have learned it without a teacher.
With every Buescher Saxophone
we sell we furnish a set of
which you can master the first
week, and which start you well
on the way to pleasure and
Paul Whiteman, Brown
Brothers, nearly all famous
musicians endorse and use
Buescher Saxophones. They
cost but little more than un?
Come and see us ask for our
beautiful booklet, "Origin of
the Saxophone, Its History and
Uses." It's free.
?^""t^'^r^^-gii^^ 11 ?g^&??SOHir^^&%
$5-00 and up
The correct straw hat for
the Summer of 1922 is
WIDER OF BRIM
than has been shown for
KNOX MAT COMBWY
452 FIFTH AVENUE 161 BROADWAY
AT 40TH STRICT SING*** BUILDINS
I? regarded that it is very improbable
that new appropriations can be secured
to acquire and build up another site.
In that pvpnt there will be no provi?
sion remaining for proper aerial de
fense of the City of New York against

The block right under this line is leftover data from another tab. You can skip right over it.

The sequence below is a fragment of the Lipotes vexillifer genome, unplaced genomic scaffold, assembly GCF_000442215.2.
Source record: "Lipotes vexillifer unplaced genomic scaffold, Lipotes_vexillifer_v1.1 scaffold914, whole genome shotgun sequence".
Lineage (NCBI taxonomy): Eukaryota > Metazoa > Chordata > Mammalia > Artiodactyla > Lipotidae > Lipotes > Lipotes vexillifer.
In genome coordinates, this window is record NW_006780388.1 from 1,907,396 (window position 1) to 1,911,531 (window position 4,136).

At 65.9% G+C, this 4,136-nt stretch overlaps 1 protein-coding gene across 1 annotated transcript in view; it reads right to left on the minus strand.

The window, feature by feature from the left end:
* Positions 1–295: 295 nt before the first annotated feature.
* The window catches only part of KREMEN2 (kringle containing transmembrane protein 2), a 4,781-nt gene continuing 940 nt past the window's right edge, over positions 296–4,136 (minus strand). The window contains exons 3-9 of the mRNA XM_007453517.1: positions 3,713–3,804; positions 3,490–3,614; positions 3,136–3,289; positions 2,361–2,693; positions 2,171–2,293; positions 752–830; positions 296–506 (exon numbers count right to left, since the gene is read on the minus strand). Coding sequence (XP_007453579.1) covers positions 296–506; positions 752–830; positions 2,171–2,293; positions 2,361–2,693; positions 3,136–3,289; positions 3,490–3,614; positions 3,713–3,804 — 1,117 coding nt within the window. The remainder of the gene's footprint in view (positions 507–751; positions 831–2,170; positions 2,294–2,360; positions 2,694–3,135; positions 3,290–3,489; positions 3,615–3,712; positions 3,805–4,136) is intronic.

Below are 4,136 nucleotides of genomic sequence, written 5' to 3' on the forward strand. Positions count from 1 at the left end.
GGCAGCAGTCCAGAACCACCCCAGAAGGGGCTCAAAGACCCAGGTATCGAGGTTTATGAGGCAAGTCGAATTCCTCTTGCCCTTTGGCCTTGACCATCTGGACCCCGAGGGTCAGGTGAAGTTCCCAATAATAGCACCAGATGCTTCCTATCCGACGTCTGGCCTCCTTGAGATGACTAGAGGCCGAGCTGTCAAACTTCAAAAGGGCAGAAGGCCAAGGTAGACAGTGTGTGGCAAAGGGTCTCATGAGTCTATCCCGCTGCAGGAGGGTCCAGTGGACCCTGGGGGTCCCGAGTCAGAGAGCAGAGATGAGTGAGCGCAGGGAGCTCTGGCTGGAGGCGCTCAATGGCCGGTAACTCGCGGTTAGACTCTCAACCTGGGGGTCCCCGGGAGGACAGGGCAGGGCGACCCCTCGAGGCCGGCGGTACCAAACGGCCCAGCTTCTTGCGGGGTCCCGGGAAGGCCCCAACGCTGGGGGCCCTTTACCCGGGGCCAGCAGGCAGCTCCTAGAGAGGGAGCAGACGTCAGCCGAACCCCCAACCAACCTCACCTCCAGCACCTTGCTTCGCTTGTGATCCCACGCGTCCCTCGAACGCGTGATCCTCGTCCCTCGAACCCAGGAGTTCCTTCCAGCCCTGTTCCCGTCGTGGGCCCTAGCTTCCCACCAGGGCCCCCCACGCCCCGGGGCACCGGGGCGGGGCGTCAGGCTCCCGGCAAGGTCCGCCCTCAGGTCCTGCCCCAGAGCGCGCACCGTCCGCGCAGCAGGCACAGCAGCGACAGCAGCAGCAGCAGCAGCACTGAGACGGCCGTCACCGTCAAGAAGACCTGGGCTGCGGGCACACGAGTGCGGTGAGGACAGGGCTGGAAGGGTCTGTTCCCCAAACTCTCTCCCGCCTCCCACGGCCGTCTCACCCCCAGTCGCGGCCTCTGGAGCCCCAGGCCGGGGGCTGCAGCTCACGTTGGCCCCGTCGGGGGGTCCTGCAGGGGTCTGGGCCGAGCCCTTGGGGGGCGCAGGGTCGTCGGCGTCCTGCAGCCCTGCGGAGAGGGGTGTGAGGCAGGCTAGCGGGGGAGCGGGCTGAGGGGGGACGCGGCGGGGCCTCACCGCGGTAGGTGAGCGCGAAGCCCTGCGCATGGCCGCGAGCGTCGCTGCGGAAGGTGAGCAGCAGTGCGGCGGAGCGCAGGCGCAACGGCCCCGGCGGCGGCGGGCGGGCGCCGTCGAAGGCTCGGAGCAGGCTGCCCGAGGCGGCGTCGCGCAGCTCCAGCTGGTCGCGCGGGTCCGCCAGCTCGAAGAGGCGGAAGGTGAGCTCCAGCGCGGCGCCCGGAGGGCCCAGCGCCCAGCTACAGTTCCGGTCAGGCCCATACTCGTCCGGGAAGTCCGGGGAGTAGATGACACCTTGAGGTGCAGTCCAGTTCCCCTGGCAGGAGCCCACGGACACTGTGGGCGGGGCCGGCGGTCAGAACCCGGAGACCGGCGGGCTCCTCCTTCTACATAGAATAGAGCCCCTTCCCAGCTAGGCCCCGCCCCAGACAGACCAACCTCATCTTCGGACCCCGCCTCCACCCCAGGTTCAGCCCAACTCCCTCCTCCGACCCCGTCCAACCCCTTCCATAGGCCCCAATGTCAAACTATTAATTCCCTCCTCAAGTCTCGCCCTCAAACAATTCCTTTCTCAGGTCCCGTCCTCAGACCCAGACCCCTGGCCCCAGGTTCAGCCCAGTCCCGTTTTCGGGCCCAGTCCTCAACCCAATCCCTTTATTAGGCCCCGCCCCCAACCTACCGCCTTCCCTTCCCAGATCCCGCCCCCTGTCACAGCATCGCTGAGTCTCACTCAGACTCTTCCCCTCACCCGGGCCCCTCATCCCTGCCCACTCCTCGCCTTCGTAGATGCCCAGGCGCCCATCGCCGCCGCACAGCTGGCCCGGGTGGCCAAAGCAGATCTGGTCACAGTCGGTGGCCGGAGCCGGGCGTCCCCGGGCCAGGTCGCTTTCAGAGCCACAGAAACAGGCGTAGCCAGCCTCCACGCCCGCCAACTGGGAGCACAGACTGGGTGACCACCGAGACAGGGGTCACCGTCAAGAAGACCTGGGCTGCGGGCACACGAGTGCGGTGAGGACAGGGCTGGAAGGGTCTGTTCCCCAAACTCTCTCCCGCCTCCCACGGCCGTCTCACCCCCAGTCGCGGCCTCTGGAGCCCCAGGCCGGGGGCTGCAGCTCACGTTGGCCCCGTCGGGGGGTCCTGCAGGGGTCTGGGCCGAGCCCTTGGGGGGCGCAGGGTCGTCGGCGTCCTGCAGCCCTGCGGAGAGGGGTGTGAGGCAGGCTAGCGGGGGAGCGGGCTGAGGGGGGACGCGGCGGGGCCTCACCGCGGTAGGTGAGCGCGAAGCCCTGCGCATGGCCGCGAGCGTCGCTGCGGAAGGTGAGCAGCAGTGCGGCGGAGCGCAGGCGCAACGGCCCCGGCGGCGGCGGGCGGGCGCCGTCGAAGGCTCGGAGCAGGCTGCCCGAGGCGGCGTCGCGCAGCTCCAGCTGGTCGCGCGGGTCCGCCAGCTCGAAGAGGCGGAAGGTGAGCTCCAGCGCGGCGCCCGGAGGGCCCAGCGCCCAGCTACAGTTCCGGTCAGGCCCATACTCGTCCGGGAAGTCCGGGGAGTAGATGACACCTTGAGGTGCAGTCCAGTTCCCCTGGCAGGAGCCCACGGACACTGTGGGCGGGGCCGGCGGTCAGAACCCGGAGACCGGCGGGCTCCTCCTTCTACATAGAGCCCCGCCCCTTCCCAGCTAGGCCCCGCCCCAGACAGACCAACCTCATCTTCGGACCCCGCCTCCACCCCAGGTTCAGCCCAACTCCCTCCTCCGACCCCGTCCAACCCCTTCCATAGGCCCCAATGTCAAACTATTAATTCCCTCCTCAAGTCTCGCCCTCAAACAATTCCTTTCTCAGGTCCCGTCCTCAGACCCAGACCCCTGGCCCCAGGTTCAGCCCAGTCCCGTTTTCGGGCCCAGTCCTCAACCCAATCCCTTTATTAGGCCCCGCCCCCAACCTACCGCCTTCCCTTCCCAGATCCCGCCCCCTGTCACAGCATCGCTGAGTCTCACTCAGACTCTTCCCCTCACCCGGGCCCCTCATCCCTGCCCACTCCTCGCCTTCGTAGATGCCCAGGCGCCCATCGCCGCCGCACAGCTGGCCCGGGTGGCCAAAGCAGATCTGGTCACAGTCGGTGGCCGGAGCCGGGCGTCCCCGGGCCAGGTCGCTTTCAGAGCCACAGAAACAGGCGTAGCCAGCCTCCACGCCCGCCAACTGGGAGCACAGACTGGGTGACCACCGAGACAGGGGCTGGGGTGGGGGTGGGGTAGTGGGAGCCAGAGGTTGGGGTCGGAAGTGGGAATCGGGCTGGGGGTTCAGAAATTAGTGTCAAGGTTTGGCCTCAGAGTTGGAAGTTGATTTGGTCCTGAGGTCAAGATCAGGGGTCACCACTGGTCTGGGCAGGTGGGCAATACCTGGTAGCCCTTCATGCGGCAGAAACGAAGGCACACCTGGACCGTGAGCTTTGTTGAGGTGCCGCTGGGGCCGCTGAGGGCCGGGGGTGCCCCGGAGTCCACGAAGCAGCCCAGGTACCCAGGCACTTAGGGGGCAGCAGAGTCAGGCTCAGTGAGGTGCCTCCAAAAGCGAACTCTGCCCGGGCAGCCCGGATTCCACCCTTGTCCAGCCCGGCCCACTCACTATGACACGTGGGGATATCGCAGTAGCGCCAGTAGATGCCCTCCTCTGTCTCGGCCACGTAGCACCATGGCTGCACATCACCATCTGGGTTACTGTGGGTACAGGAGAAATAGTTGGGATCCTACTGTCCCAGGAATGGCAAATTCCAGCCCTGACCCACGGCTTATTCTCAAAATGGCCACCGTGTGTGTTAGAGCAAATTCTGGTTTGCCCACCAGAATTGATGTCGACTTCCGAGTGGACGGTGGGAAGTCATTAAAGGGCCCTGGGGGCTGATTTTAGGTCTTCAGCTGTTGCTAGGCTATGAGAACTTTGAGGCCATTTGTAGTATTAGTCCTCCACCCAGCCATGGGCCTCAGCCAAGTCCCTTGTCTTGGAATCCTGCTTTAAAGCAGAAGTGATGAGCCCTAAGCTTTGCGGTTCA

enemy raids from the sea. I have been
advised that the part, of Jufoh Riis
Park which the government seeks to
acquire in no way restricts the use of
the ocean front or the concrete road
paralleling the beach, and further,
that there remains a half mile of front?
age of the park on Jamaica Bay in addi?
tion to that requested by the govern
The commission decide?! to take no
action In th'- matter yestorday, but
fixed a public, hearing for June K, at
10:30 o'clock at the City Hall.
I Bier Rrd Cross Waste Denied
ATLANTIC CITY, May 25. There is
no waste of money by the American
Red GfOSS, Judge John Rurton Payne,
president, of the National Red Cross